Chapter 5. Ontario: Harnessing the SkillS of Tomorrow
-Understanding the Canadian system
-Canadian success factors
-Ontario: reforming for the future 
--Focusing on a few clear goals 
--Building support among teachers, unions, and other stakeholders 
--Creating the structures for solid implementation 
--Reforming literacy and numeracy in elementary schools 
--Reducing high school dropouts 
--Avoiding top-down mandates and clarifying roles 
--Cultural support for universal high achievement by a diverse population
--A coherent system based on shared understanding and common purpose 
--A strong focus on educator quality 
--Strong and persistent leadership 
--Enhanced professional accountability
-Harnessing the skills of tomorrow, in both students and teachers 
--Strategies for developing critical thinking 
--Allowing children to customise their education 
--A focus on big ideas 
--Collaborative inquiry for teachers’ professional development 
--An emerging focus on creativity in assessment
-Lessons from Ontario
Chapter 6. Shanghai and Hong Kong: Learning to Learn
-The cultural context 
-- Cultural paradoxes
-The historical context 
--Ideology-driven systems: 1905 to 1976 
--The reconstruction of education: the late 1970s onwards 
--The system today
Shanghai: a leader in reforms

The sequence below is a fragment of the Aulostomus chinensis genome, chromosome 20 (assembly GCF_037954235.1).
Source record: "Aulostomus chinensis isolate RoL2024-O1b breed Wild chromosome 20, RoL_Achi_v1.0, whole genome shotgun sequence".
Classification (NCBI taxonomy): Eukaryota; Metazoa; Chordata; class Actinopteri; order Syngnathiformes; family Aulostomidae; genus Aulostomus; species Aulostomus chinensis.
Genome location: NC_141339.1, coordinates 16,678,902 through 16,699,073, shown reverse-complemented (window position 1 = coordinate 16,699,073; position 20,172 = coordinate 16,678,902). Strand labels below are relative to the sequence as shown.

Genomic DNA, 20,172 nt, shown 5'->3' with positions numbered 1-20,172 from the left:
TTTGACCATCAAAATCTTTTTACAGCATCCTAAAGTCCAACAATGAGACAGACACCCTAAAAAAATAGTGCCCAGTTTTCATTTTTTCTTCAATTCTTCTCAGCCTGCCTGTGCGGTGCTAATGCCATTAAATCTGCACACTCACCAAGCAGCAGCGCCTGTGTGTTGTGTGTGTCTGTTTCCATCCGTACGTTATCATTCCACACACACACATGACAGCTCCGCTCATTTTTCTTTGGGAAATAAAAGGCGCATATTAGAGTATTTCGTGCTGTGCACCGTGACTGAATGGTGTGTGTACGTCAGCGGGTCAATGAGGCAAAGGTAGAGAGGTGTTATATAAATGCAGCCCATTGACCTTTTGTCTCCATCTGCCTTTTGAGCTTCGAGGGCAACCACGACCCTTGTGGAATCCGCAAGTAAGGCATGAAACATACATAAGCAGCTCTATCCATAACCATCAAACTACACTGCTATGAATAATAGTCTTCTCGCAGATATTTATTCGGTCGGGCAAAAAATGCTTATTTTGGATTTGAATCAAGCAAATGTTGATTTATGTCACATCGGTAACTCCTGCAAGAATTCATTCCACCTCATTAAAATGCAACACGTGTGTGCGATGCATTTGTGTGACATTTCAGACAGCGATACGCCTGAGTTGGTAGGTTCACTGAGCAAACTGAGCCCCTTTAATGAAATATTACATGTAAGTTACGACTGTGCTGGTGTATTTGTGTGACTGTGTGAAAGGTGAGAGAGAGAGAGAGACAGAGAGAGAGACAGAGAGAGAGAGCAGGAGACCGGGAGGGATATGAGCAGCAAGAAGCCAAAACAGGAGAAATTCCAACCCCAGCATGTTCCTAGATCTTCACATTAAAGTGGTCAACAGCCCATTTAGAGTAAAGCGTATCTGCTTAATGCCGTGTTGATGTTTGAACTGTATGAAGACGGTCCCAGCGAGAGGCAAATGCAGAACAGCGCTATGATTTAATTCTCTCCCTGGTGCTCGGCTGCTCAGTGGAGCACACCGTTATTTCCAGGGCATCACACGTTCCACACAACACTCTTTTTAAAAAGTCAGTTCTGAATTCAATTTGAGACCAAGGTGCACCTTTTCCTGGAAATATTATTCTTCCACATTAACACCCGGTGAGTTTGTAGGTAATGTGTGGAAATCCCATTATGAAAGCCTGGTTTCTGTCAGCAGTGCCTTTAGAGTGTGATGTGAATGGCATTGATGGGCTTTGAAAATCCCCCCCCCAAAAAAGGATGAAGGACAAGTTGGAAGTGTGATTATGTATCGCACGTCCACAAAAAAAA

--How education is practised 
--Reform strategies: from teaching to learning 
--Achievements and challenges
-Hong Kong’s education system: one country, two systems
--Evolution of Hong Kong’s education system 
--The drive for reform 
--Achievements and challenges
-Lessons from Shanghai and Hong Kong 
--Building legitimacy 
--Breaking away from tradition 
--Root and branch reform versus superficial improvement
--A focus on learning
--A holistic approach
-Final observations: Education for economic success
Chapter 7. Policy Lessons from and for Japan
-Japan’s past reform trajectory
--The Tokugawa era: 1603 to 1868
--The first great education reform
--The second great education reform 
--The third great education reform
-Key strengths of education in Japan and policy challenges to maintain these strengths 
--A commitment to education 
--A conviction that all students can achieve at high levels 
--An emphasis on values
--Ambitious educational standards that are shared across the system and aligned with high-stakes gateways and effective instructional systems
--Effective approaches to instruction
--A high-quality teaching force
--A centralised education system in some ways, but one that is decentralised where it matters
--Maintaining a balanced approach to accountability
--Developing accountability through social norms
--Investing in education from the start 
--Effective school-home communication 
--Balanced resource-allocation priorities 
--Careful attention to school-to-work transition
-Concluding remarks
Key features of PISA 2009